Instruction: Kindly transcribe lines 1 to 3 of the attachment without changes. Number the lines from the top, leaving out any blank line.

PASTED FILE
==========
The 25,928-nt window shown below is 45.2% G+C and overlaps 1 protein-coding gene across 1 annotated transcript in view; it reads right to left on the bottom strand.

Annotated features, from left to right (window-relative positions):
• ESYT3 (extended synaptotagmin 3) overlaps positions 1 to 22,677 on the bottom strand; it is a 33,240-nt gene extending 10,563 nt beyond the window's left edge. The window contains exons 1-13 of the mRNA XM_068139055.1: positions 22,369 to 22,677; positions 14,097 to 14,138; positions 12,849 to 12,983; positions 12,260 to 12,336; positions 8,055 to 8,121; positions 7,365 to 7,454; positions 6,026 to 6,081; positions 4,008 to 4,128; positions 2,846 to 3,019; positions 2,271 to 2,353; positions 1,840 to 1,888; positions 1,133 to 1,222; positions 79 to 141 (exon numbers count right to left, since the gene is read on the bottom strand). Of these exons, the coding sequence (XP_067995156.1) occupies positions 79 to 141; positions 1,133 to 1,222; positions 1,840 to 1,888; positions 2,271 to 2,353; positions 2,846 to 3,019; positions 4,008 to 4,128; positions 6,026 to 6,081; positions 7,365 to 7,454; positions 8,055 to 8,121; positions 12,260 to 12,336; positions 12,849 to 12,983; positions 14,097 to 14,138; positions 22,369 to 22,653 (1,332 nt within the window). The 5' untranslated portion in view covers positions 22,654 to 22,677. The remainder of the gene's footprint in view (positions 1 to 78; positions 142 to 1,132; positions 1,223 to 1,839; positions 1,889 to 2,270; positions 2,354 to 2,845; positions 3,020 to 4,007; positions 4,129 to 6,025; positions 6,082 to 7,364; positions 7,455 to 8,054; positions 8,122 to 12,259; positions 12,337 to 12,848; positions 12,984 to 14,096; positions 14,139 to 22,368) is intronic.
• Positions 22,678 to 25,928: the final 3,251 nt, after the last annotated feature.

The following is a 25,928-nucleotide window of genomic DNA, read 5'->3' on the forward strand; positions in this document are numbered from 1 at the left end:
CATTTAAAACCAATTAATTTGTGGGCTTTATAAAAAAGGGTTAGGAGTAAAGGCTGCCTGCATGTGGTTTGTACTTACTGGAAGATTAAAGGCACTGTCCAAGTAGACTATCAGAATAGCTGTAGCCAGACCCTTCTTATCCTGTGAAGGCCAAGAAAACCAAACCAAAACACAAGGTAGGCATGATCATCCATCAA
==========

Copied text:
The 25,928-nt window shown below is 45.2% G+C and overlaps 1 protein-coding gene across 1 annotated transcript in view; it reads right to left on the bottom strand.

Annotated features, from left to right (window-relative positions):
• ESYT3 (extended synaptotagmin 3) overlaps positions 1 to 22,677 on the bottom strand; it is a 33,240-nt gene extending 10,563 nt beyond the window's left edge. The window contains exons 1-13 of the mRNA XM_068139055.1: positions 22,369 to 22,677; positions 14,097 to 14,138; positions 12,849 to 12,983; positions 12,260 to 12,336; positions 8,055 to 8,121; positions 7,365 to 7,454; positions 6,026 to 6,081; positions 4,008 to 4,128; positions 2,846 to 3,019; positions 2,271 to 2,353; positions 1,840 to 1,888; positions 1,133 to 1,222; positions 79 to 141 (exon numbers count right to left, since the gene is read on the bottom strand). Of these exons, the coding sequence (XP_067995156.1) occupies positions 79 to 141; positions 1,133 to 1,222; positions 1,840 to 1,888; positions 2,271 to 2,353; positions 2,846 to 3,019; positions 4,008 to 4,128; positions 6,026 to 6,081; positions 7,365 to 7,454; positions 8,055 to 8,121; positions 12,260 to 12,336; positions 12,849 to 12,983; positions 14,097 to 14,138; positions 22,369 to 22,653 (1,332 nt within the window). The 5' untranslated portion in view covers positions 22,654 to 22,677. The remainder of the gene's footprint in view (positions 1 to 78; positions 142 to 1,132; positions 1,223 to 1,839; positions 1,889 to 2,270; positions 2,354 to 2,845; positions 3,020 to 4,007; positions 4,129 to 6,025; positions 6,082 to 7,364; positions 7,455 to 8,054; positions 8,122 to 12,259; positions 12,337 to 12,848; positions 12,984 to 14,096; positions 14,139 to 22,368) is intronic.